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LG's PF85U LED Video Projector

LG's new LED-based video projector is about to hit the market, and the review is now posted...

This is another new LED unit touting a 30,000 hour light source, in essence doing away with the concept of a replacement lamp. It is a solid projector and a great value for those planning to put many thousands of hours on their projector. For all the details on this new projector, see Bill's review of the LG PF85U.

There is strong enthusiasm in the marketplace for LED light sources due in part to their anticipated longevity. The downside continues to be light output; they are not as bright as high pressure lamps. LEDs are getting brighter than they use to be for sure, as projectors like the LG PF85U demonstrate. But at the same time, the anticipated life of conventional lamps has risen over time, from 2000 hours up to 3,000 or 4,000 in many cases. And most high pressure lamps are not quite as pricey as they used to be.

So the wise buyer will keep this in perspective. When considering any projector, anticipate what your typical weekly or monthly viewing time will be, and estimate when you'd have to replace the lamp. Be sure to keep in mind that high pressure lamps are expected to degrade to 50% of the initial light output by the time they hit their expiration date. The fading is so gradual that most people don't notice it until they replace the lamp. But those who are interested in keeping their projectors operating at close to full lumen potential will plan to replace lamps half way into their life cycle -- a 4,000 hour lamp would be replaced at 2,000 hours for example.

Once you have determined how frequently you will need to change the lamp on any conventional projector you are considering, you can factor in lamp price and calculate the total cost of ownership over the life of the projector. With that number handy, you can then decide whether the cost of the LED alternative is worth the reduced light output that it will probably generate. For some people, the LED route will be a very attractive alternative, and for others it won't. It will depend primarily on the desired screen size/gain, ambient light situation, the number of hours per week you will be using the system, and beyond all of that, your personal preference on just how bright a picture you want.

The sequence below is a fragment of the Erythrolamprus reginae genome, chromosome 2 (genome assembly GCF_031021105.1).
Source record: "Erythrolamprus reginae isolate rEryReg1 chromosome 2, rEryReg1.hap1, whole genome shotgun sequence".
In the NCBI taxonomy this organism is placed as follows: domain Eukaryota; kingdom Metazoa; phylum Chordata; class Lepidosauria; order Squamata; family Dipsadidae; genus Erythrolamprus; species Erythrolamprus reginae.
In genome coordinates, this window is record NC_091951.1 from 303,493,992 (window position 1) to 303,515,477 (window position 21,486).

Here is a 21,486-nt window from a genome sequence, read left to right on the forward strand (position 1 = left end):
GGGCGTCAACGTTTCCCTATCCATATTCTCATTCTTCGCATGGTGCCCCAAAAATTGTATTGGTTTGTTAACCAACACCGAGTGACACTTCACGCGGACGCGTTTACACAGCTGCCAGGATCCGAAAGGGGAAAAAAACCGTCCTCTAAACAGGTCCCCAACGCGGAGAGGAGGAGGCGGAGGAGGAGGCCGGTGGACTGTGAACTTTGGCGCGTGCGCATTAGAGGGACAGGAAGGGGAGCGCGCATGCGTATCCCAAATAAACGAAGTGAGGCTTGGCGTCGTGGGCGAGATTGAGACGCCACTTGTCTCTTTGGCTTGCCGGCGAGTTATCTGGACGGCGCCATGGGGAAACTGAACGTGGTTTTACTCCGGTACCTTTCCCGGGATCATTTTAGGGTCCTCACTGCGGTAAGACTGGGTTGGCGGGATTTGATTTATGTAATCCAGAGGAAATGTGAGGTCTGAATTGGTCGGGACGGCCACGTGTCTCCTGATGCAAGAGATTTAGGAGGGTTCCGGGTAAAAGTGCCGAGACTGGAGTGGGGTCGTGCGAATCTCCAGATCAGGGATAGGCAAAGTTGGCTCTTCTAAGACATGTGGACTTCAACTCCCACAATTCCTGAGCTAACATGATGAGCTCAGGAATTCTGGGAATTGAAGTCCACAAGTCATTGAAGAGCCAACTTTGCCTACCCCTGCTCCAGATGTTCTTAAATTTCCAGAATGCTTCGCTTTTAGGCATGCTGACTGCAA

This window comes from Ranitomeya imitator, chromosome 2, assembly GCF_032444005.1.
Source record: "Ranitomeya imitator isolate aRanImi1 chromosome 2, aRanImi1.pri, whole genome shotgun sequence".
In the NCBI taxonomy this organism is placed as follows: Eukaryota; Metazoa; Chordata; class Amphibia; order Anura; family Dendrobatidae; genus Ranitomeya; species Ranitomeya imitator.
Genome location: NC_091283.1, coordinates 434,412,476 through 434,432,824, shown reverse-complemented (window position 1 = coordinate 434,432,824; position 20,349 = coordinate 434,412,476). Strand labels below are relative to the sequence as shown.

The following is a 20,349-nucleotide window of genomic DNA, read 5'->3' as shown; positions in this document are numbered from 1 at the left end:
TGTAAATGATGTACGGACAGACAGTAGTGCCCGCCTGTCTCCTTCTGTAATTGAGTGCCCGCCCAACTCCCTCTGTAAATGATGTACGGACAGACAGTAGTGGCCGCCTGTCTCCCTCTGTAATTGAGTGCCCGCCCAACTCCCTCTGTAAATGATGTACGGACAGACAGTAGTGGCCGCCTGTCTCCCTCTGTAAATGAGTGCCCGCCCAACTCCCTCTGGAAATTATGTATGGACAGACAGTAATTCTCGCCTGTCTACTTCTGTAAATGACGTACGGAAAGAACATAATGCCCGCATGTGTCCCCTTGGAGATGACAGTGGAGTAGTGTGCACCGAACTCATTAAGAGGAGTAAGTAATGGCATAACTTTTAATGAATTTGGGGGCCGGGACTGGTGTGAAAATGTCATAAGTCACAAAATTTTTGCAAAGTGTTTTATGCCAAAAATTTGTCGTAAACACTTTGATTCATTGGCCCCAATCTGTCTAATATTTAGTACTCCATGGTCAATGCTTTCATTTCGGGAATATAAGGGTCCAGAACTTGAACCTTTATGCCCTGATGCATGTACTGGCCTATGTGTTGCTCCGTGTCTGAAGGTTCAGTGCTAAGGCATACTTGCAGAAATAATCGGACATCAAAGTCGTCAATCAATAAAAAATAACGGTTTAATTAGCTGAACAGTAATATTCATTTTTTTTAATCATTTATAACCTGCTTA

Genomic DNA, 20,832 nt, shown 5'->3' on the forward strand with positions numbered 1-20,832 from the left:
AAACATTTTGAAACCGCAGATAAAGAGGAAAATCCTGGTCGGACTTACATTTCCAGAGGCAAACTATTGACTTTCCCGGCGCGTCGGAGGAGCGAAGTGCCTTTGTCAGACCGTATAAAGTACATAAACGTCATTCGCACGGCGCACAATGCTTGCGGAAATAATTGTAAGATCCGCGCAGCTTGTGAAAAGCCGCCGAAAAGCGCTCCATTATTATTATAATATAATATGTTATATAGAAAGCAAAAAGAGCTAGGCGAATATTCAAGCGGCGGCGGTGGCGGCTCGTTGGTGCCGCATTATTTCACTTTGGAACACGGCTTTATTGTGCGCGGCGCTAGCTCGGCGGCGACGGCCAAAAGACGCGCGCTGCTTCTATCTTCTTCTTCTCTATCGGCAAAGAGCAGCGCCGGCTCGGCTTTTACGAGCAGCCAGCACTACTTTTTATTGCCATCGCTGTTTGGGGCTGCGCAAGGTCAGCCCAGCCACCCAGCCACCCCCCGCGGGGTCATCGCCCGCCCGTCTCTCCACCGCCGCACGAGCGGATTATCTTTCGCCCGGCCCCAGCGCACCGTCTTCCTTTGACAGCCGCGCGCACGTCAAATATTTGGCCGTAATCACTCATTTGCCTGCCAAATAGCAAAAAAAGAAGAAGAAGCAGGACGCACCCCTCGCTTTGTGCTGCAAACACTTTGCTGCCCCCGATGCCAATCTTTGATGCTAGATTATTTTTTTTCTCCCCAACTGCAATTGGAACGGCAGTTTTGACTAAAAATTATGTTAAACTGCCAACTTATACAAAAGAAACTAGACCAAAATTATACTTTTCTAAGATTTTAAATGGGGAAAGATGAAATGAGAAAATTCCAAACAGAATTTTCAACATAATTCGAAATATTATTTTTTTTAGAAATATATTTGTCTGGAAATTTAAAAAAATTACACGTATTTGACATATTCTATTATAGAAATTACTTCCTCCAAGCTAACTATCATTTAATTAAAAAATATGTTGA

Evan Powell


Comments (4) Post a Comment
Kxtr73 Posted Apr 12, 2014 6:30 AM PST
used DLP/LED projector: Viewsonic PLED-W500. After very short time of watching it I had tremendous eye strain which lasted next 24 hours. Yes - I am DLP sensitive. Switching modes from 60Hz to 120HZ reduced only RBE effect.

LCD/LED is probably better otpion for people like me - but not produced by major companies. Sad and unfair is that companies not made warnings about that on their advertisements and produtcs. They told you only about 3D possbile danger.
Will Posted Apr 14, 2014 12:39 PM PST

It is my understanding that people susceptible to the rainbow effect commonly created by the color wheel in single-chip DLP projectors shouldn't have a problem viewing LED DLP images as they do not employ a color wheel to create the RGB spectrum but instead have a separate, colored LED for each of the R-G-B color mix segments creating an image that should be free from rainbows, much like a triple-LCD projector, or the 3-chip DLPs in your local IMAX.
Kxtr73 Posted May 16, 2014 7:46 AM PST
The one DLP/LED projectors are using constant strobe of RGB LED's which works as real color wheel. Every LED is PWM driven (fast on/off cycle), so the the same rainbow effect is visible like in bulb counterparts. It's easy seen on camera as fast moving stripes of RGB colours, or you can flip your hand fast before lens to see the rainbow in its full glory.
Chris O. Posted Dec 9, 2014 3:25 AM PST
I can see the rainbow effect on the LG PB62G LED DLP projector. However it´s much smaller and less distracting and easier to ignore when it is on a DLP projector using a 5x speed Color wheel.

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